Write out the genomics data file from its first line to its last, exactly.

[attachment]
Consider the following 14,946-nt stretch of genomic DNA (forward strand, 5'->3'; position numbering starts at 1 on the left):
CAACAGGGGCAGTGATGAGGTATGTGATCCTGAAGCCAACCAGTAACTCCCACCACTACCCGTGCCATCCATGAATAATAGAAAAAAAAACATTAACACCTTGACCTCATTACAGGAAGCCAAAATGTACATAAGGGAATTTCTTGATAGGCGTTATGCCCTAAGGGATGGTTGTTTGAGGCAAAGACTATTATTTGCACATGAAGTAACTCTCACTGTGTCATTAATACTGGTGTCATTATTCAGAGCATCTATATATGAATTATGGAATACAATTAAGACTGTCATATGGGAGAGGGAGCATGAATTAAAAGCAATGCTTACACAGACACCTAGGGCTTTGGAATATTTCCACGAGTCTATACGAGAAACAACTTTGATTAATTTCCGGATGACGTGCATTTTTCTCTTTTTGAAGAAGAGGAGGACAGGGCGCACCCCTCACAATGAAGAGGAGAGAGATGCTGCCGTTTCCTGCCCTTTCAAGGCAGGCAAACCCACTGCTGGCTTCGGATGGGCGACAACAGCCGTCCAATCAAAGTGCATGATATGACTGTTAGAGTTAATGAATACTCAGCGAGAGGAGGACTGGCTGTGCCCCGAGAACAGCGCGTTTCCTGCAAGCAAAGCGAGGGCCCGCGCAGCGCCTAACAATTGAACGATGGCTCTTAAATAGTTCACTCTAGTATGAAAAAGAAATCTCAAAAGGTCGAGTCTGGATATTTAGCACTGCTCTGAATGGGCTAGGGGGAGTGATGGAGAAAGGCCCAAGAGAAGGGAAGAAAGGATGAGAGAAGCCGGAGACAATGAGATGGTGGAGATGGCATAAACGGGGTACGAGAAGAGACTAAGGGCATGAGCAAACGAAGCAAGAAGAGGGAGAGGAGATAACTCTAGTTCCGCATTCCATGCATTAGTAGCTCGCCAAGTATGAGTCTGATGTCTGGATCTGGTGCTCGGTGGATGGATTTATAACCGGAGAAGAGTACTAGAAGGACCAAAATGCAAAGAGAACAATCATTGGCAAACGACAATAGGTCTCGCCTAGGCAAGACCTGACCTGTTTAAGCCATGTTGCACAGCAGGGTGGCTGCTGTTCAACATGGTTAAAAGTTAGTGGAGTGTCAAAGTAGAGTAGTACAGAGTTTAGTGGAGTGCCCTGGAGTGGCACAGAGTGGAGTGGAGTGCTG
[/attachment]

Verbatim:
Consider the following 14,946-nt stretch of genomic DNA (forward strand, 5'->3'; position numbering starts at 1 on the left):
CAACAGGGGCAGTGATGAGGTATGTGATCCTGAAGCCAACCAGTAACTCCCACCACTACCCGTGCCATCCATGAATAATAGAAAAAAAAACATTAACACCTTGACCTCATTACAGGAAGCCAAAATGTACATAAGGGAATTTCTTGATAGGCGTTATGCCCTAAGGGATGGTTGTTTGAGGCAAAGACTATTATTTGCACATGAAGTAACTCTCACTGTGTCATTAATACTGGTGTCATTATTCAGAGCATCTATATATGAATTATGGAATACAATTAAGACTGTCATATGGGAGAGGGAGCATGAATTAAAAGCAATGCTTACACAGACACCTAGGGCTTTGGAATATTTCCACGAGTCTATACGAGAAACAACTTTGATTAATTTCCGGATGACGTGCATTTTTCTCTTTTTGAAGAAGAGGAGGACAGGGCGCACCCCTCACAATGAAGAGGAGAGAGATGCTGCCGTTTCCTGCCCTTTCAAGGCAGGCAAACCCACTGCTGGCTTCGGATGGGCGACAACAGCCGTCCAATCAAAGTGCATGATATGACTGTTAGAGTTAATGAATACTCAGCGAGAGGAGGACTGGCTGTGCCCCGAGAACAGCGCGTTTCCTGCAAGCAAAGCGAGGGCCCGCGCAGCGCCTAACAATTGAACGATGGCTCTTAAATAGTTCACTCTAGTATGAAAAAGAAATCTCAAAAGGTCGAGTCTGGATATTTAGCACTGCTCTGAATGGGCTAGGGGGAGTGATGGAGAAAGGCCCAAGAGAAGGGAAGAAAGGATGAGAGAAGCCGGAGACAATGAGATGGTGGAGATGGCATAAACGGGGTACGAGAAGAGACTAAGGGCATGAGCAAACGAAGCAAGAAGAGGGAGAGGAGATAACTCTAGTTCCGCATTCCATGCATTAGTAGCTCGCCAAGTATGAGTCTGATGTCTGGATCTGGTGCTCGGTGGATGGATTTATAACCGGAGAAGAGTACTAGAAGGACCAAAATGCAAAGAGAACAATCATTGGCAAACGACAATAGGTCTCGCCTAGGCAAGACCTGACCTGTTTAAGCCATGTTGCACAGCAGGGTGGCTGCTGTTCAACATGGTTAAAAGTTAGTGGAGTGTCAAAGTAGAGTAGTACAGAGTTTAGTGGAGTGCCCTGGAGTGGCACAGAGTGGAGTGGAGTGCTG